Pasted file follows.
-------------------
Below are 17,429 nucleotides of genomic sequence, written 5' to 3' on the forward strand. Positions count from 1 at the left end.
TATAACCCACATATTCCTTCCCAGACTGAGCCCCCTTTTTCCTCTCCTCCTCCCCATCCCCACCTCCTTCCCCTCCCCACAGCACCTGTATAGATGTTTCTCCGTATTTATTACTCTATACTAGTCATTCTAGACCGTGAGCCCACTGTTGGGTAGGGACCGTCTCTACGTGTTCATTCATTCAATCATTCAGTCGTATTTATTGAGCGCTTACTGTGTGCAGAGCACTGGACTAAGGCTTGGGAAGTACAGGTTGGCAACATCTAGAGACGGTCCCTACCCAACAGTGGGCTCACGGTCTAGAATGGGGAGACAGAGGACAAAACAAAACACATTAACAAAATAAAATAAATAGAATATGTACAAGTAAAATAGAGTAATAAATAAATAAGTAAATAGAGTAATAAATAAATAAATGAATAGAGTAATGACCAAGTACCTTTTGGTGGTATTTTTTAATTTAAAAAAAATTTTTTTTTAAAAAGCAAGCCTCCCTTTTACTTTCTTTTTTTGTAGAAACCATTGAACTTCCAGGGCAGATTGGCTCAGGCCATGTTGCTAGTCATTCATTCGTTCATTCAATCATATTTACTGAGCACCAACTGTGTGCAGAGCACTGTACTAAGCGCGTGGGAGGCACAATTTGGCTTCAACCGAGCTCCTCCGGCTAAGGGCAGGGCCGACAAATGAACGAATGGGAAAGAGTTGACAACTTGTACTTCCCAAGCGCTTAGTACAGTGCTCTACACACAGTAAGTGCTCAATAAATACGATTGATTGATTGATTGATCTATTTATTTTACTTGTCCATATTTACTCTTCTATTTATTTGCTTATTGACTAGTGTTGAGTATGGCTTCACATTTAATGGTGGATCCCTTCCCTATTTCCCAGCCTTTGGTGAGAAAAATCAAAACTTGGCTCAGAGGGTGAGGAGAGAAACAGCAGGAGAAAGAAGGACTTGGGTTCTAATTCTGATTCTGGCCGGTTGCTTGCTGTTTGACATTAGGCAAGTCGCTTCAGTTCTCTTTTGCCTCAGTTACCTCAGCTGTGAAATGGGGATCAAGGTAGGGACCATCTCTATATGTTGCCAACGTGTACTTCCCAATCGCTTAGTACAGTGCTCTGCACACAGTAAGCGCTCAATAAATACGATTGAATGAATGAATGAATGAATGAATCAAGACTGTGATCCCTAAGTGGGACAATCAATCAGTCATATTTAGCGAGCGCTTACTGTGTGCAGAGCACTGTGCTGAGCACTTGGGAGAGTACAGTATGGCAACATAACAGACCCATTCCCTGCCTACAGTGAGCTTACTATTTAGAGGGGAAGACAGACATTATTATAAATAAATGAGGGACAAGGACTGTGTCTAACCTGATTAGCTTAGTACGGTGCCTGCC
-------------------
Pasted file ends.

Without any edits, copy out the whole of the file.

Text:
Below are 17,429 nucleotides of genomic sequence, written 5' to 3' on the forward strand. Positions count from 1 at the left end.
TATAACCCACATATTCCTTCCCAGACTGAGCCCCCTTTTTCCTCTCCTCCTCCCCATCCCCACCTCCTTCCCCTCCCCACAGCACCTGTATAGATGTTTCTCCGTATTTATTACTCTATACTAGTCATTCTAGACCGTGAGCCCACTGTTGGGTAGGGACCGTCTCTACGTGTTCATTCATTCAATCATTCAGTCGTATTTATTGAGCGCTTACTGTGTGCAGAGCACTGGACTAAGGCTTGGGAAGTACAGGTTGGCAACATCTAGAGACGGTCCCTACCCAACAGTGGGCTCACGGTCTAGAATGGGGAGACAGAGGACAAAACAAAACACATTAACAAAATAAAATAAATAGAATATGTACAAGTAAAATAGAGTAATAAATAAATAAGTAAATAGAGTAATAAATAAATAAATGAATAGAGTAATGACCAAGTACCTTTTGGTGGTATTTTTTAATTTAAAAAAAATTTTTTTTTAAAAAGCAAGCCTCCCTTTTACTTTCTTTTTTTGTAGAAACCATTGAACTTCCAGGGCAGATTGGCTCAGGCCATGTTGCTAGTCATTCATTCGTTCATTCAATCATATTTACTGAGCACCAACTGTGTGCAGAGCACTGTACTAAGCGCGTGGGAGGCACAATTTGGCTTCAACCGAGCTCCTCCGGCTAAGGGCAGGGCCGACAAATGAACGAATGGGAAAGAGTTGACAACTTGTACTTCCCAAGCGCTTAGTACAGTGCTCTACACACAGTAAGTGCTCAATAAATACGATTGATTGATTGATTGATCTATTTATTTTACTTGTCCATATTTACTCTTCTATTTATTTGCTTATTGACTAGTGTTGAGTATGGCTTCACATTTAATGGTGGATCCCTTCCCTATTTCCCAGCCTTTGGTGAGAAAAATCAAAACTTGGCTCAGAGGGTGAGGAGAGAAACAGCAGGAGAAAGAAGGACTTGGGTTCTAATTCTGATTCTGGCCGGTTGCTTGCTGTTTGACATTAGGCAAGTCGCTTCAGTTCTCTTTTGCCTCAGTTACCTCAGCTGTGAAATGGGGATCAAGGTAGGGACCATCTCTATATGTTGCCAACGTGTACTTCCCAATCGCTTAGTACAGTGCTCTGCACACAGTAAGCGCTCAATAAATACGATTGAATGAATGAATGAATGAATGAATCAAGACTGTGATCCCTAAGTGGGACAATCAATCAGTCATATTTAGCGAGCGCTTACTGTGTGCAGAGCACTGTGCTGAGCACTTGGGAGAGTACAGTATGGCAACATAACAGACCCATTCCCTGCCTACAGTGAGCTTACTATTTAGAGGGGAAGACAGACATTATTATAAATAAATGAGGGACAAGGACTGTGTCTAACCTGATTAGCTTAGTACGGTGCCTGCC